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Musk plans WeChat-like payments system on Twitter

Elon Musk has released his plan to turn Twitter into an all-in-one WeChat-style app. The company is working on a payment

By Ground report
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Musk plans WeChat-like payments system on Twitter

Elon Musk has released his plan to turn Twitter into an all-in-one WeChat-style app. The company is working on a payment system to integrate it into the platform. The project is in charge of Esther Crawford, director of Product Management at Twitter, who leads a small team focused on defining the necessary steps for its implementation, Financial Times.

Sources close to the company revealed that Twitter is advancing in the development of its payment system. Not only has it started applying for regulatory licenses in the United States, but it is also working on creating a vault to store and protect the data of the users who use it.

If all goes according to plan, payments would arrive on Twitter in 2024 for users in the United States, with a view to expanding to other territories in the future.

The idea of a super app is something that Elon Musk sketched out before finalizing the acquisition of Twitter. The tycoon stated that one of the reasons that encouraged him to buy the company was to accelerate the creation of a multifunctional platform. X, or "the application for everything", would be the answer to WeChat where users would have access to the social network, news, entertainment and a payment or process management system.

Elon Musk later endorsed this idea in a call with advertisers in November. During the same month, The New York Times reported that Twitter filed registration documents with the US Treasury Department's Financial Crimes Enforcement Bureau (FinCEN).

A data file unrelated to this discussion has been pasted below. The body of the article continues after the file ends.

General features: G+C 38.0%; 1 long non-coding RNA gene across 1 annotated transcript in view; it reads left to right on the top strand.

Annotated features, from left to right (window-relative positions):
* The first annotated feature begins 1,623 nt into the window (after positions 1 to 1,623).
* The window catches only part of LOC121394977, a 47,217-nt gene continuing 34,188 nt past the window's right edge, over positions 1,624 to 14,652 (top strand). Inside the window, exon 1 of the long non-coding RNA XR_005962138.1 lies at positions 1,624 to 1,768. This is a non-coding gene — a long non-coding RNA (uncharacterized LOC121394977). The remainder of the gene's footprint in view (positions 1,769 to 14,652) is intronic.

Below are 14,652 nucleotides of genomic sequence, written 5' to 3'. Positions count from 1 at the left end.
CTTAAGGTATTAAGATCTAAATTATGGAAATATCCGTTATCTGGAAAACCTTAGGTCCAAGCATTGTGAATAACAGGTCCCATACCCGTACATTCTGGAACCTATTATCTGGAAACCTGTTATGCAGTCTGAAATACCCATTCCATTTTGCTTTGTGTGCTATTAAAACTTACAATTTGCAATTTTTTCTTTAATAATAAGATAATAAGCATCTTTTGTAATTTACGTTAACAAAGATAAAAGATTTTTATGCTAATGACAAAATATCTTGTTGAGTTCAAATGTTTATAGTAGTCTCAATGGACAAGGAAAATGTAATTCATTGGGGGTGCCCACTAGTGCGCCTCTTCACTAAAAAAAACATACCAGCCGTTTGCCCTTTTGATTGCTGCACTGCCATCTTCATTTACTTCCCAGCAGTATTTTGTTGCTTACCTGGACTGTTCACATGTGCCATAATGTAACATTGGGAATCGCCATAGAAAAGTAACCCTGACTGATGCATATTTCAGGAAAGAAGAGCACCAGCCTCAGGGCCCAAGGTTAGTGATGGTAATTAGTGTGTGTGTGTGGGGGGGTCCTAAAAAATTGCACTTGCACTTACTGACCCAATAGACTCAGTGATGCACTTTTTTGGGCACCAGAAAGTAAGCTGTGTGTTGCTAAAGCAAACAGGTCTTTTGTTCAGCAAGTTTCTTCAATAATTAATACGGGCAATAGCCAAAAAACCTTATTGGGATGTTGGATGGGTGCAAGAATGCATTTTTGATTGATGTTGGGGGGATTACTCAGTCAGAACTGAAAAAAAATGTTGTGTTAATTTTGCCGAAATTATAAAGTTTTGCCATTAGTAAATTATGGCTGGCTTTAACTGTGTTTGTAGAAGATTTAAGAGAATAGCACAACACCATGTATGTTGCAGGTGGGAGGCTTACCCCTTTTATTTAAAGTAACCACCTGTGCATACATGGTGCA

This step, necessary for those who want to do business with transfer services, currency exchange or check issuance, made it clear that the super app plan was underway.

Elon Musk needs regulatory approval

Although the idea of Twitter becoming an app for everything sounds interesting, the deployment of a payment system is complex. Elon Musk will not only face a technical hurdle but will have to convince regulators to approve it.

Sources close to the company confided that Twitter has already applied for state and federal licenses with the hope that they will be approved in a year.

In order for Twitter to compete with other established payment systems, it must first meet certain requirements. From the outset, the Treasury Department establishes that all companies involved in financial operations must alert the authorities about any unusual activity.

To avoid fraud, users would have to link their accounts to a real profile. Any failure not reported would cost the company a million-dollar fine.

Although all these requirements would not be a problem for a focused person like Musk, his actions do not favour him. After closing the purchase of Twitter, the magnate laid off a considerable number of employees, some of them in charge of critical areas.

Among those affected were personnel in charge of enforcing the laws of the European Union, putting its operation in the Old Continent at risk.

Twitter not only needs to build and maintain a payments infrastructure, but it also needs to comply with the law. The first is expensive, and for this Musk requested the support of investors to be able to hire more staff.

The latter is more complicated, considering Elon Musk's relationship with regulators. "Elon puts rockets into space, he's not afraid of the FTC," his lawyer, Alex Spiro, said a few months ago.


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